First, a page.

One of the ways to identify potential late picks in a draft is to look for players who have performed well enough to take a significant role on their team but has not garnered a lot of attention. The subject of today’s profile fits that bill as he seemingly has played quite a bit for the Seattle Thunderbirds while also being invited to a summer selection camp by Hockey Canada and appearing in the CHL Top Prospects Game. The player is defenseman Jake Lee.
Who is Jake Lee?
Jake Lee is a defenseman who plies his trade in the Western Hockey League. According to his prospect profile page at Elite Prospects, he was born on July 21, 2001; he is officially listed at 6’2” and 216 pounds; and he shoots left. To put it another way, he is one of the younger draft eligible prospects for 2019; size is definitely not an issue; and he is likely a left-sided defenseman. He played for the Seattle Thunderbirds in his last two full seasons in the WHL. Note the past tense. Lee was involved in a blockbuster deal on May 2, 2019. Lee, forward Dillon Hamaliuk, and goaltender Cole Schwebius were traded to Kelowna at the 2019 WHL Bantam Draft for three picks and a forward. He will be a Rocket for next season.
His time with the Thunderbirds was surely memorable. He played in four regular season games and two playoff games for Seattle as a 15-year old in 2016-17 as the Thunderbirds won the WHL Championship. In 2017-18, Lee stuck with Seattle all season with 64 regular season games and five playoff games. He played a little international hockey as he was part of Canada White in the World Hockey Challenge, an under-17 tournament. Last season, Lee played another full season in 2018-19 and more than doubled his production. He also appeared for Team Orr at the CHL Top Prospects Game and assisted on the third-period equalizer by Brett Leason. Lee was invited to Canada’s summer U-18 camp for the Hlinka-Gretzky Cup, but he was not selected.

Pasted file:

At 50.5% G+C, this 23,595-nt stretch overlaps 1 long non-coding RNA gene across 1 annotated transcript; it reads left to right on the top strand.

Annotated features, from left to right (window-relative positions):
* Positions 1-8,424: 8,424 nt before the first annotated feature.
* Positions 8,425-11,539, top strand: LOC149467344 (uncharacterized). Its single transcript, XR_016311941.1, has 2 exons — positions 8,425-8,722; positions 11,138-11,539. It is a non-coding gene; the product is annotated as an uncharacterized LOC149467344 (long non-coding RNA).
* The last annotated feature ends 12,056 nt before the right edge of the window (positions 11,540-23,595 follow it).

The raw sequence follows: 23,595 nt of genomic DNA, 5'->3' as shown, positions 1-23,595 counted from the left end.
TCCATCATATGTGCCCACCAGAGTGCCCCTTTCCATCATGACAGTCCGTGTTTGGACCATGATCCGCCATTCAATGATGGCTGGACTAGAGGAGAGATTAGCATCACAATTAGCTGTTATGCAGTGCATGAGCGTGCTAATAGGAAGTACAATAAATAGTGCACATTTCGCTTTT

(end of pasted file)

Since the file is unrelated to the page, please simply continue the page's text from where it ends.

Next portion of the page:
As far as his production that he recently doubled, well, it was not much. In 2017-18, Lee had four goals, six assists, and 56 shots on net per the WHL’s site. In 2018-19, Lee put up three goals, twenty-one assists, and 94 shots on net. The basic numbers are better but 24 points and fewer than a hundred shots is hardly a lot to write home about. According to Prospect-Stats, it is estimated that he played a lot for Seattle, which is a plus. Also according to Prospect-Stats, most of his assists were secondary assists, which is not so much of a plus. They are not as repeatable as primary assists. Lee did have two power play goals (out of three total) and six power play assists, so he did more than just play at even strength - which is a plus. But he was not the first choice among defensemen for Seattle’s PP, that appeared to go to Jarrett Tyszka. According to his game log at WHL.ca, Lee put up 18 points in the 2018 portion of the season, which likely garnered him at least some attention. That he put up just six in 2019 was definitely not a plus. Lee’s production is not the worst but it definitely does not jump off the page and it does not look good that it dried up in the last three months of the season.
One other thing of note is his discipline. Lee took 69 and 76 PIM in his first two full WHL seasons. While neither was the most on the team, it was pretty up there on Seattle. Averaging at least one PIM per game suggests this is an area that could be improved. Lee also crossed the proverbial line late in his 2018-19 campaign. In the 2019 WHL Playoffs, Lee was suspended for multiple games after taking a major cross-checking penalty in Game 1 of their series against Vancouver. I could not find evidence of other suspensions but it adds to the suggestion that he could be better about this.
Where is Jake Lee Ranked?
Rankings are not everything and plenty can change between now and June. Still, they can provide a general idea as to whether a prospect is worth getting excited over.